This year’s Yom Ha’atzmauth commemorates the 68th anniversary of a marriage that has lasted more than 3,500 years. This may sound like a paradox, but it is the inescapable truth about the Land of Israel and the Jews. No marriage has lasted so long, been so deep in its commitment and so overwhelming in its love as the one between the Jews and their homeland. Yet no marriage has been so painful or so tragic, for the partners were forced apart by the Roman Empire nearly 2000 years ago. The bride and groom pledged unconditional love but were not reunited for another 1878 years. But for all those years, nothing – absolutely nothing – could emotionally separate the partners even when they were thousands of miles away from each other. This marriage did not depend on where the partners were located, but rather where their souls dwelt.
For the marriage to succeed, the Jews, metaphorically and unprecedentedly, lifted the Land of Israel from its native soil and transformed it into a portable homeland, taking it with them to all four corners of the earth. Only in 1948 were the people and its land physically reunited.
The founding of the State of Israel, then, is not the beginning of the marriage between the land and the Jewish people, but rather a reaffirmation of the marriage commitment that took place thousands of years ago between God and Abraham. The State of Israel was not established in 1948, but more than 3,000 years ago when Abraham purchased the cave of Machpelah in order to bury his wife Sara. It was reaffirmed a few hundred years later when the Israelites inherited the land under the leadership of Joshua, immediately after Moshe’s death.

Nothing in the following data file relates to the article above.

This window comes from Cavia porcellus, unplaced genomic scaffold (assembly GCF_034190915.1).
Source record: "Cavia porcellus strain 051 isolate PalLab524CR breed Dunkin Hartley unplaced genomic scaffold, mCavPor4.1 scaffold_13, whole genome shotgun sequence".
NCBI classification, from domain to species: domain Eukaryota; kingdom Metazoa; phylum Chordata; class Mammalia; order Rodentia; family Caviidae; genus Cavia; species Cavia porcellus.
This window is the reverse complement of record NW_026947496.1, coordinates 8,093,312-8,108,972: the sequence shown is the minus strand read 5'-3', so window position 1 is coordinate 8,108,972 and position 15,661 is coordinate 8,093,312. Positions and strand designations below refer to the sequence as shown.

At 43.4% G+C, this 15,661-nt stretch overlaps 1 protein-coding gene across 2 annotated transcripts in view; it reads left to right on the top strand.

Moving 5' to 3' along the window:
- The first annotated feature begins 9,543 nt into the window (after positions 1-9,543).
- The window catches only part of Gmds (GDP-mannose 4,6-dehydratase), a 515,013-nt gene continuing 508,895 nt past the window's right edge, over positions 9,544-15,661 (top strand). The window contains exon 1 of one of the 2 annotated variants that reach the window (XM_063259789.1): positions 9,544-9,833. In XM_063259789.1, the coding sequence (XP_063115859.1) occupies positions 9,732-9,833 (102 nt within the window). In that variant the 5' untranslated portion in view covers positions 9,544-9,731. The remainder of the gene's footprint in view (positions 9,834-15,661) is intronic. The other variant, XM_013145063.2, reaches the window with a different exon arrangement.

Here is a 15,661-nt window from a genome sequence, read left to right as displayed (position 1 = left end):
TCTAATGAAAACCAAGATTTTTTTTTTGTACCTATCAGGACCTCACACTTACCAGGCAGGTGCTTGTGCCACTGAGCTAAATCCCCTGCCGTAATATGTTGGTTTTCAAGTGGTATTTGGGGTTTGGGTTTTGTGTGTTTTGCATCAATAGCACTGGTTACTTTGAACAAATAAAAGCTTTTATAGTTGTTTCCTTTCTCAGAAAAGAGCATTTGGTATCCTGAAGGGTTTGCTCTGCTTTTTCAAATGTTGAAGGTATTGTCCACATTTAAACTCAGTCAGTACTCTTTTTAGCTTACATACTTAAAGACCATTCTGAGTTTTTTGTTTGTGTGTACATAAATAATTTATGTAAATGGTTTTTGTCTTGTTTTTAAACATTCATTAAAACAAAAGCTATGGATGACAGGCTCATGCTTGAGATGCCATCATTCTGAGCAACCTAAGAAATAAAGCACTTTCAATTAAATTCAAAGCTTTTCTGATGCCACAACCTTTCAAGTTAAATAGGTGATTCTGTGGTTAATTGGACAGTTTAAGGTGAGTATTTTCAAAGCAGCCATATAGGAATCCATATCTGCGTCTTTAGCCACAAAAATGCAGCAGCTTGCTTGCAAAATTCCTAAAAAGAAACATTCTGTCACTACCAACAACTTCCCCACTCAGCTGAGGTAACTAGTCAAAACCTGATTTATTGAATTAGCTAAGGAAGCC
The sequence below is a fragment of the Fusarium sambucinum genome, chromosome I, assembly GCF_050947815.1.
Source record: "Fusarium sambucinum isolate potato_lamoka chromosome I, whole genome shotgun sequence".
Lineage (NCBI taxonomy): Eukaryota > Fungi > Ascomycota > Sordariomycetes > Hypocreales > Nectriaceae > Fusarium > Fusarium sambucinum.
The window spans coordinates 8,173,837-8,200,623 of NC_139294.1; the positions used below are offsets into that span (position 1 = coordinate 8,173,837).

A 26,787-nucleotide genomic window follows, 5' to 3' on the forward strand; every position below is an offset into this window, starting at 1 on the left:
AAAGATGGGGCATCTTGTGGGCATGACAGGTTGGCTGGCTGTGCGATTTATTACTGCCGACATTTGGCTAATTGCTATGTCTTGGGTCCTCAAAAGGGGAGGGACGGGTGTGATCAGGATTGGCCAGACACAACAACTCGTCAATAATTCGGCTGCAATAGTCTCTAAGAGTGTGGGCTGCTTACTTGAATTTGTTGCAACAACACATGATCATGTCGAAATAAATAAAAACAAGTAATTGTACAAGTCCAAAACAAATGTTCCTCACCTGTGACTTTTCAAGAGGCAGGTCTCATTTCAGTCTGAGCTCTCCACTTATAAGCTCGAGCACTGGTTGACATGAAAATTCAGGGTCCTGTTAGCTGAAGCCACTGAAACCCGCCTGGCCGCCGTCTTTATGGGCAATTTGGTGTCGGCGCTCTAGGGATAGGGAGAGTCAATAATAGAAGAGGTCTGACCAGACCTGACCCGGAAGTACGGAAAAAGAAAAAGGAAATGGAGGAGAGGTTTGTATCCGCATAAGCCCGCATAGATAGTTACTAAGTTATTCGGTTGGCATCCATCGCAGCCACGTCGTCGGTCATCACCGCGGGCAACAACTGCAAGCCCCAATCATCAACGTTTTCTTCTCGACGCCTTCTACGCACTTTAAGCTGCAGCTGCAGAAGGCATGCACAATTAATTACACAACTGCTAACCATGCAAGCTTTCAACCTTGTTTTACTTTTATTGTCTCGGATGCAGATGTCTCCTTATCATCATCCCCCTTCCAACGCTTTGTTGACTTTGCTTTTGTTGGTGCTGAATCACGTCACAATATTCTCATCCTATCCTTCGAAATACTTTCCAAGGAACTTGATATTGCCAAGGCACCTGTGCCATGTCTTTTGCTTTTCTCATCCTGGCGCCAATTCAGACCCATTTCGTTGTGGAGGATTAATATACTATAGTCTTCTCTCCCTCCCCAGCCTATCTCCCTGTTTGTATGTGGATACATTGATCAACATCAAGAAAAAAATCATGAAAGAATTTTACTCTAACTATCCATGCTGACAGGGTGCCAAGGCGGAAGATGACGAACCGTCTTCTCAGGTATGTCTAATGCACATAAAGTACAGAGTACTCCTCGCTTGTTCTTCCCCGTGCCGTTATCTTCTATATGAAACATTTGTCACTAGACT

But no marriage should be taken for granted. Not even after 3,500 years. When a bridegroom offers his new wife a ring as a sign of commitment, he knows that this is only the first installment of an ongoing pledge. No marriage can endure if both partners do not constantly reinvest in their relationship. The moment a marriage is counted in years rather than marked by shared striving for new opportunities, it has come to an end. Only a mission – a common dream – can sustain a marriage, and only something greater than it will allow it to succeed. To paraphrase Aristotle, marriage is a single soul dwelling in two bodies. But a soul that has lost its purpose has lost itself.